Enhancing FHIR for Social Services
0.1.0 - ci-build United States of America flag

Enhancing FHIR for Social Services, published by HL7 Human and Social Services Work Group (HSSWG) (Human and Social Services). This guide is not an authorized publication; it is the continuous build for version 0.1.0 built by the FHIR (HL7® FHIR® Standard) CI Build. This version is based on the current content of https://github.com/HL7/efss/ and changes regularly. See the Directory of published versions

Enhancing FHIR for Social Services

Official URL: http://hl7.org/fhir/us/efss/ImplementationGuide/hl7.fhir.efss Version: 0.1.0
Draft as of 2024-04-03 Computable Name: EFSSIG

HHS Data Strategy

From the HHS Data Strategy document, “Data is available, accessible, timely, equitable, meaningfully usable, and protected – and being actively used by HHS, our partners, and the public to realize HHS’ mission.”

  • Cultivate Data Talent
  • Foster Data Sharing
  • Integrate Administrative Data into Program Operations
  • Enable Whole-Person Care Delivery by Connecting Human Services Data
  • Responsibly Leverage Artificial Intelligence

HHS Data Vision

Enhancing FHIR


Also from the HHS Data Strategy document (1):

“Human services lags health care in the availability, interoperability, and electronic exchange of data, particularly at the point of care. There is a need for more comprehensive data standards; freely available, standard taxonomies for human services provider information; better tools to manage consent, map household relationships, and perform matching and linkage; expanded provider onboarding; and aligned incentives and requirements to stimulate data flows. Interoperability improvements would significantly enhance case management, coordinated care and service delivery, closed loop screening and referral with “warm handoffs” between providers, expedited enrollment into benefits and service programs, and enable more efficient and equitable program design and delivery. Collectively, these advances would improve participants’ experience and access to services. The 2009 HITECH Act and CMS’s Meaningful Use program invested tens of billions of dollars in interoperable health data exchange; in the absence of commensurate investment in human services data exchange, progress can nonetheless be made. In light of the extensive health and public health common data standards development in recent decades and the need for cross-sector data sharing to deliver integrated services, human services data must become interoperable with health data, building from common data standards such as the U.S. Core Data for Interoperability (USCDI).”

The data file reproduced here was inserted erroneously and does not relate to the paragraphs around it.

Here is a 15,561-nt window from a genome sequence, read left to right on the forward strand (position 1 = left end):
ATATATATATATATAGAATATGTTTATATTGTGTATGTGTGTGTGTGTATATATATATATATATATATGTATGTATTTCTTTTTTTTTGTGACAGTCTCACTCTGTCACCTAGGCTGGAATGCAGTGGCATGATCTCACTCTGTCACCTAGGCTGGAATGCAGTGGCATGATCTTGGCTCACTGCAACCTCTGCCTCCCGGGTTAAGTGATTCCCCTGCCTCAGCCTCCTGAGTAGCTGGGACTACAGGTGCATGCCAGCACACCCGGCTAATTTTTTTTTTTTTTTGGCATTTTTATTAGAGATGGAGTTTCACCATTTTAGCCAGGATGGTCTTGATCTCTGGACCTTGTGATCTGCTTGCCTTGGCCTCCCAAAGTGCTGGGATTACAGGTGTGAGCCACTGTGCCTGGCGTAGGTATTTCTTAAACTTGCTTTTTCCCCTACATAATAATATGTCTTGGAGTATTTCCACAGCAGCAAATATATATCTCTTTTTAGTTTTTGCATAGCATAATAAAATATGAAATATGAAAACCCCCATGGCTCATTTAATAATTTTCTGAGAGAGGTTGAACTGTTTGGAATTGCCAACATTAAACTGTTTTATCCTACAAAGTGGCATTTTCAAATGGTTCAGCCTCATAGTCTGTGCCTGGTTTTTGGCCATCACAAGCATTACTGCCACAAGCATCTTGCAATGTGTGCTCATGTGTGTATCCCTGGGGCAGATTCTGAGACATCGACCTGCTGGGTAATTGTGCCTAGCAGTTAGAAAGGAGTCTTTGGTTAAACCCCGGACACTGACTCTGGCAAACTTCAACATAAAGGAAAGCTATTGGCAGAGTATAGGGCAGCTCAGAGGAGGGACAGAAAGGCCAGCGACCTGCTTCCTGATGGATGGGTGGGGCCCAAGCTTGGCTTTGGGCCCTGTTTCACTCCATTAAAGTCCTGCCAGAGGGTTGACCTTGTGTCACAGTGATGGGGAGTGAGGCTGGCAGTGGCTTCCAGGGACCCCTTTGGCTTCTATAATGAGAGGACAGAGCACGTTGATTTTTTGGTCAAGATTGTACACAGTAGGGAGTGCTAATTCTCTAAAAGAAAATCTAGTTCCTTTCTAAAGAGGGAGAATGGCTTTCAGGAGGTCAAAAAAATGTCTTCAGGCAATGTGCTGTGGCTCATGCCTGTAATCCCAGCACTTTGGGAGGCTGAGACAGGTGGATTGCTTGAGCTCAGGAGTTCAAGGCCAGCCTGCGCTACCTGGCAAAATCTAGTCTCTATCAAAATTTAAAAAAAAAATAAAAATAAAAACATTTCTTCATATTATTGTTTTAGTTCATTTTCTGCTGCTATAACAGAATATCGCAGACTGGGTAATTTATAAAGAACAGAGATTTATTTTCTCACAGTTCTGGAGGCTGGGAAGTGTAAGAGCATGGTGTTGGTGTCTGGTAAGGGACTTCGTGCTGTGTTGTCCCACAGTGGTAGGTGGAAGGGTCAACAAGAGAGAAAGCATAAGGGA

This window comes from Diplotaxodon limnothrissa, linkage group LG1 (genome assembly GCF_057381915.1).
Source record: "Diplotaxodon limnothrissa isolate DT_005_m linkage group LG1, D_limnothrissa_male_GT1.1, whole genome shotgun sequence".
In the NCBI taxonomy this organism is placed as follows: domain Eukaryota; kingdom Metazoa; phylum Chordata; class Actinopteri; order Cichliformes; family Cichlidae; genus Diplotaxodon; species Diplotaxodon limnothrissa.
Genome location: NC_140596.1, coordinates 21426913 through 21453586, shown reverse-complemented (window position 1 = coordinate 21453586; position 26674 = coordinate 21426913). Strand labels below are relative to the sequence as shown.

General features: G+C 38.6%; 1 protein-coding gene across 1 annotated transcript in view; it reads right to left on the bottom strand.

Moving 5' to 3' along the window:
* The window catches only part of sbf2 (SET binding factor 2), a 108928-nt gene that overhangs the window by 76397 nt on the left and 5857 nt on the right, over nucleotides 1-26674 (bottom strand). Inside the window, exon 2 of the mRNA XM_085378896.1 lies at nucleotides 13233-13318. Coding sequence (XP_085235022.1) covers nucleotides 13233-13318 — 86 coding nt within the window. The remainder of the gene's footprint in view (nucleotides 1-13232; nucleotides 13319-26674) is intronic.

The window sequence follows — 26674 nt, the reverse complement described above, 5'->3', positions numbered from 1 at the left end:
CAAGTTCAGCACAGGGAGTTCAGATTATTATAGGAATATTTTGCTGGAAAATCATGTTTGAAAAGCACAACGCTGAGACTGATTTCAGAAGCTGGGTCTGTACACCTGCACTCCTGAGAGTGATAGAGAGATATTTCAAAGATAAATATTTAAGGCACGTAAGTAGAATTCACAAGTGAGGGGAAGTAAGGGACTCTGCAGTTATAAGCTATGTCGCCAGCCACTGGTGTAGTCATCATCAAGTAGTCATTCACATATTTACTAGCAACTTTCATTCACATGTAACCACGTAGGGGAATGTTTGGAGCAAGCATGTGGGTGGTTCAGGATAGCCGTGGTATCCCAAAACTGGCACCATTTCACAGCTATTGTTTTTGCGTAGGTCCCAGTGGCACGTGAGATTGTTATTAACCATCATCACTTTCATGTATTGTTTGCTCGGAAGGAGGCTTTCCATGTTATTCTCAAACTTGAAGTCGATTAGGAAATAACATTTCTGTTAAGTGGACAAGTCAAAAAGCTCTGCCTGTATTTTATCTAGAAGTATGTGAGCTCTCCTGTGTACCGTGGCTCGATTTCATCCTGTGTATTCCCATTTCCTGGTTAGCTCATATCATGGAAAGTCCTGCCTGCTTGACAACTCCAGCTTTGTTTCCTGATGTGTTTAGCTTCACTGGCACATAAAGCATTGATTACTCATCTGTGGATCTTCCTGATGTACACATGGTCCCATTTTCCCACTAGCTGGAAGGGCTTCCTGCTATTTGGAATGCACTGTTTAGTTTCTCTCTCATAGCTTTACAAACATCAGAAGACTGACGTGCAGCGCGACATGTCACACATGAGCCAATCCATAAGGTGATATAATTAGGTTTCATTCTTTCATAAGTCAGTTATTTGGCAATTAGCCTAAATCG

“Real-time, relevant data and data-driven insights are available to human services practitioners, health care providers, facilities/programs, and state, Tribal, local, and territorial governments to establish a whole-person and whole-family view of wellness and needs; seamlessly connect people with needed support services; proactively predict future needs and better address them at an individual and system level; effectively manage programs and facilities; evaluate the effectiveness and value of service provision at a local and macro level; and more equitably and efficiently plan and allocate resources.” (1)

Develop Data Standards

“Ensure full human services representation in HHS and external standards-development bodies. Identify and prioritize gaps in standards, use cases, infrastructure (i.e., cloud systems, retention), and policy/governance (i.e., consent management, household relationship mapping) based on HHS, ecosystem, and end-user priorities. (1)

“Partner with standards setting organizations to strategically develop human services standards, use cases, and tools that address the most critical gaps, including creating USCDI+ data set standards to support human services programs.

“Coordinate with federal partners to ensure human services standards and taxonomies are open and accessible to implementers.”

FHIR and Social Services

As part of our initial investigations, we identified several gaps and difficulties implementers and users were encountering applying FHIR Standards in Social Service environments. Within this guide - we have highlighted gaps and proposed approaches to resolving these gaps.


  1. From the HHS Data Strategy document